The turbulence and conflicts that are realities in our world today conflict with other areas – like music – and it seems to be hard to look beyond politics when judging an artist in a competition like the Eurovision Song Contest. As a politically interested person, I know that it can be hard to ignore the political views that certain nation’s governments represent, even when it´s about music. But I think that we all have to remind ourselves that a person can represent only him or herself – not necessarily always a country as a whole. At the end of the day, we shouldn’t have to worry about whether our actions and words are in complete agreement with the policies of our own countries in every aspect of life. We are all from this same world.

The theme of this year’s Eurovision is “Come Together”, and so perhaps we should do just that; we should forget the conflicts for once, and unite with the help of music and creativity.

Does Pop Affect Your Brain?

Dear Generation Z,

Should we be concerned about what contemporary music could be doing to our brains? Could classical music be better for our overall brain growth in the long run? Some scientists seem to believe that contemporary music could be damaging our intellectual power. According to this article, contemporary music may be hindering our creativity, and making us settle for less when it comes to our artistic abilities. This can be a little disheartening considering so many people, including myself, listen to and love contemporary music.

I took the liberty of interviewing three people who are more informed about music than I am, to get a broader opinion on this debatable topic. Daniel Bussey, a senior high school student interested in the benefits of music therapy and hoping to major in Voice Performance in college said, “Contemporary music is [not] bad for your brain . . . Due to classical music’s intricate structure the brain is particularly responsive to the genre of music. Although most contemporary [music] is not as intricately structured as classical music . . . contemporary music can definitely be used in positive ways . . . due to the upbeat nature of modern music . . .The brain actually gets quite excited when listening to it.” Bussey takes a stance that supports both contemporary and classical music. He recognizes the intricacy that classical music incorporates while still accrediting the positive aspects contemporary music brings to the table.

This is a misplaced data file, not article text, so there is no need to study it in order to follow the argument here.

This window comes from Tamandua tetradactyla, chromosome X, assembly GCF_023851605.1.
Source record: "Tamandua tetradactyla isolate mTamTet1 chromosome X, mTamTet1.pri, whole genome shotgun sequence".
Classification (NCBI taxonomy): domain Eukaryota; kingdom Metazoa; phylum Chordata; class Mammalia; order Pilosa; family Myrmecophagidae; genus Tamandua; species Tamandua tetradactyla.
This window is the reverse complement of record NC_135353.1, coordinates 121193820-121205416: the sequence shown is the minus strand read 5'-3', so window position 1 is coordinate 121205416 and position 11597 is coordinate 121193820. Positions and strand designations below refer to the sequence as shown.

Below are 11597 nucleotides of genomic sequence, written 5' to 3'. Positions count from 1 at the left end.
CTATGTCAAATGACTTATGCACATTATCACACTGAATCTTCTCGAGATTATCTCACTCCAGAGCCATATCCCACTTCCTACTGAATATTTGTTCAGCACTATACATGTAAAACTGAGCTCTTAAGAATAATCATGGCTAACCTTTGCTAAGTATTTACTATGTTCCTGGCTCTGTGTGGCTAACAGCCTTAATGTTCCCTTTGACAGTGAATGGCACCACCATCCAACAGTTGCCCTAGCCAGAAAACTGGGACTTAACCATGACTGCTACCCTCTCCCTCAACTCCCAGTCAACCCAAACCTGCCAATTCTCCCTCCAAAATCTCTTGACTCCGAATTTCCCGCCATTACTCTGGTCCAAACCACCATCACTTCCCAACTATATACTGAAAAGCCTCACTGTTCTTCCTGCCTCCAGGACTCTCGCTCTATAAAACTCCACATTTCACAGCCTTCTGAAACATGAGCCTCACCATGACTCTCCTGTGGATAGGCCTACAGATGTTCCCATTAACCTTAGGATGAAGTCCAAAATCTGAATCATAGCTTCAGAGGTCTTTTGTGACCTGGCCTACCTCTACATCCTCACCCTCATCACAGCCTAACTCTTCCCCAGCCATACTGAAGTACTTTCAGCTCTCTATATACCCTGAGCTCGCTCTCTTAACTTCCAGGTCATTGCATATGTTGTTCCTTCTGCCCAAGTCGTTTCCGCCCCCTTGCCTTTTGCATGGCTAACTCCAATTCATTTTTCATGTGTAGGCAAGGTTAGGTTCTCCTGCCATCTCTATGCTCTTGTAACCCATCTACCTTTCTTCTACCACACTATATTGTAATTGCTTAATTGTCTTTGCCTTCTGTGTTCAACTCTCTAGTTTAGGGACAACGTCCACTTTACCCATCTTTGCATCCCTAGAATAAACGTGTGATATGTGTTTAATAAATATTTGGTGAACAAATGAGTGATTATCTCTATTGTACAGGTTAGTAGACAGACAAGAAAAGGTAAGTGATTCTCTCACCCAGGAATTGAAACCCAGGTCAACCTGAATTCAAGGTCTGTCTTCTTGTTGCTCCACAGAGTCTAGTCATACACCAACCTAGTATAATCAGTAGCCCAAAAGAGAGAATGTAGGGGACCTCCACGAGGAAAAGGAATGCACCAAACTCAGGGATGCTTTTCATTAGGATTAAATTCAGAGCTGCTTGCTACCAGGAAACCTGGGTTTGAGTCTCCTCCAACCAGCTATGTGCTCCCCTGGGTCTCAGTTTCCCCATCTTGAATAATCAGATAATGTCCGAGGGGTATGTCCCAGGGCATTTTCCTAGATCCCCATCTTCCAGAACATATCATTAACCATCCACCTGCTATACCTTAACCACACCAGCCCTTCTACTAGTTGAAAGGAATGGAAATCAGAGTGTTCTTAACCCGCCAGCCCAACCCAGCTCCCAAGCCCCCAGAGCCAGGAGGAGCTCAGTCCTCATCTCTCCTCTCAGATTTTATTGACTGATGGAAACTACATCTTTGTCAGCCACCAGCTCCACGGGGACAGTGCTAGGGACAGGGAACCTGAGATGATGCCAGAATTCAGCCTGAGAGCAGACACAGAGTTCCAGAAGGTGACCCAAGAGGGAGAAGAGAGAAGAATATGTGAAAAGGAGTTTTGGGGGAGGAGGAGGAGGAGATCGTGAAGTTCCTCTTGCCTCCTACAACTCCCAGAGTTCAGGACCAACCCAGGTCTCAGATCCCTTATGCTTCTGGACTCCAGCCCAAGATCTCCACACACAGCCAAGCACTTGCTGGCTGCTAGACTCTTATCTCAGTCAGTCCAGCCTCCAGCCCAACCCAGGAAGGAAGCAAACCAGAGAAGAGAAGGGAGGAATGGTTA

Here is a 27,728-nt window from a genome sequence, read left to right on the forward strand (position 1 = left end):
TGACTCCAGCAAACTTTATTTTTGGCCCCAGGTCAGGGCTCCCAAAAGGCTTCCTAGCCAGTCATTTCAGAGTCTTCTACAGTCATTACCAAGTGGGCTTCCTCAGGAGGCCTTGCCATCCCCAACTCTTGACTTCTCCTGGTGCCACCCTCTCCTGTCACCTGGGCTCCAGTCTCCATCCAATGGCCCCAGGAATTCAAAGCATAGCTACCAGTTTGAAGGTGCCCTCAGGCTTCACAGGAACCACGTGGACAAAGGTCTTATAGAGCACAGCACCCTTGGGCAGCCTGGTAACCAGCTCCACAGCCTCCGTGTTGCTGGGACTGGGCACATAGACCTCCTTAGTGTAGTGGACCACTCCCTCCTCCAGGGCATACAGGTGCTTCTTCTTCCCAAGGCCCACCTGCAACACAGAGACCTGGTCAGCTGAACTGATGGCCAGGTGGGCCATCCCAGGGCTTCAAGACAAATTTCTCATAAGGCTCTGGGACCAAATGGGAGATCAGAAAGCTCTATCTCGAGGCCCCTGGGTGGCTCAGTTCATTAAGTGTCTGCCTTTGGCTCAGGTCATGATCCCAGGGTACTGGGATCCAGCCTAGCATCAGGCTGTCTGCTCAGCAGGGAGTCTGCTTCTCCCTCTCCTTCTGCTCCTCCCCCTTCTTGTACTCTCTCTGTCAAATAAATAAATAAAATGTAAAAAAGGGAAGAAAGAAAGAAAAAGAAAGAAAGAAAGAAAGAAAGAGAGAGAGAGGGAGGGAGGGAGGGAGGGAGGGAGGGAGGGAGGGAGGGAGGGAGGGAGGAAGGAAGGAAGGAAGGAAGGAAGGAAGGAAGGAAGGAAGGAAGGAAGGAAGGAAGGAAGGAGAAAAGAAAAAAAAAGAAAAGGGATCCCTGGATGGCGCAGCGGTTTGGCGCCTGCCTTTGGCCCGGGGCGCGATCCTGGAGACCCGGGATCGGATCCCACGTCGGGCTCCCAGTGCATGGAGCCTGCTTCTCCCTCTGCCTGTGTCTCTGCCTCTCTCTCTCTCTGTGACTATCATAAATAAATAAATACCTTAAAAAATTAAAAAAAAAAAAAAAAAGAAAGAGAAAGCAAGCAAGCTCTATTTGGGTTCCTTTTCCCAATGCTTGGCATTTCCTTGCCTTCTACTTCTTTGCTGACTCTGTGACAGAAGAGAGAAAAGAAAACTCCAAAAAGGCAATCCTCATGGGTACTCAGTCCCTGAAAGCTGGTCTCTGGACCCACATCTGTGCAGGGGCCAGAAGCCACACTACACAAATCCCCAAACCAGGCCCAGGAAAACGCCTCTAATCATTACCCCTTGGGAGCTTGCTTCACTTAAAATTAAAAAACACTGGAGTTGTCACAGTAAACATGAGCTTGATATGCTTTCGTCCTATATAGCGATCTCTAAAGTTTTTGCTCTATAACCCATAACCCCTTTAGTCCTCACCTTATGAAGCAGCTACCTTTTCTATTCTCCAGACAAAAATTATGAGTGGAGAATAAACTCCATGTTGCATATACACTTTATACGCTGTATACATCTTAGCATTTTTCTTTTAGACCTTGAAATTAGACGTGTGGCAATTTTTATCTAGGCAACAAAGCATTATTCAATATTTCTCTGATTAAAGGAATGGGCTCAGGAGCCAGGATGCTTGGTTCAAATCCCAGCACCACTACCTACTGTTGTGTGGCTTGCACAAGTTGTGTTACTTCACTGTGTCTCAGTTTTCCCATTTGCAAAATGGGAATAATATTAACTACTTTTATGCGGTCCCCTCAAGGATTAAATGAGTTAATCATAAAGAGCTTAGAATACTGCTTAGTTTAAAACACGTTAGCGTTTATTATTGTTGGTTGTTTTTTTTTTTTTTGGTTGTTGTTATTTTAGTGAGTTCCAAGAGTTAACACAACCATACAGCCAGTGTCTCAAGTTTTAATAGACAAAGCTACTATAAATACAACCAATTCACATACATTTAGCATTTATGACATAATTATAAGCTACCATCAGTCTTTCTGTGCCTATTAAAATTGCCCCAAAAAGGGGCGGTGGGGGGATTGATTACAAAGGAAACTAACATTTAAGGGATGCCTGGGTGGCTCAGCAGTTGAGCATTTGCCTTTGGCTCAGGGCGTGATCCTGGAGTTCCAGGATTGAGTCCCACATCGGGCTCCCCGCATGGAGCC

Amy Onyonyi, who will be attending The Boston Conservatory and studying Vocal Performance in a Bachelor of Music degree this fall stated that, “Studies show that classical music is better suited to positively stimulate the brain. Cows produced more milk listening to classical music than when listening to contemporary music . . . .  It ultimately depends on . . . how [a person responds] to different genres of music. Some people are more productive when listening to jazz and others when listening to sonatas [therefore] I can’t generalize and say that one is better for the brain than the other.” Onyonyi appreciates a plethora of music genres and would not put one above another. Her opinion is based on the fact that it is the individual’s choice.

After getting the idea to write about this topic from Audrey Statler – my current music teacher – I was interested in knowing what her standpoint was on this issue.  “I would hesitate to say that all contemporary music is worse for our brains than classical music . . . but being proficient as a classical musician does take more academic study than being proficient in contemporary music. On the whole, classical music is much more complicated and more difficult to understand . . . . Therefore [it] probably demands that we use more of our brains when listening to it.” Statler, a professional trained in music, knows from experience that classical music is more challenging than contemporary music. In her opinion, classical music is more stimulating, but contemporary music is not necessarily bad for one’s intelligence.

Obviously, this issue is not easily concluded. I would be reluctant to speculate on whether contemporary music is bad for one’s brain, but I can say that contemporary pieces are significantly simpler to learn than classical ones. Thankfully they are both different from each other, and bring an intriguing aspect of diversity to the music industry.

So, what do you think? Does the fact that your iPod is filled with pop music make you think you are at an intellectual loss, or do you think that you creativity levels are doing alright?

A Kenyan Coachella? Yes Please!

For two weekends every April, the Coachella Valley Music and Arts Festival takes over the small desert town of Indio, California. The word ‘festival’ may conjure up images of sodden fields and mud-splattered boots, but over at Coachella, it’s a classier affair. The two three-day weekends of the festival (this year it spanned April 15-24) consist of flower crowns, daisy dukes, non-stop music, fashion and fun.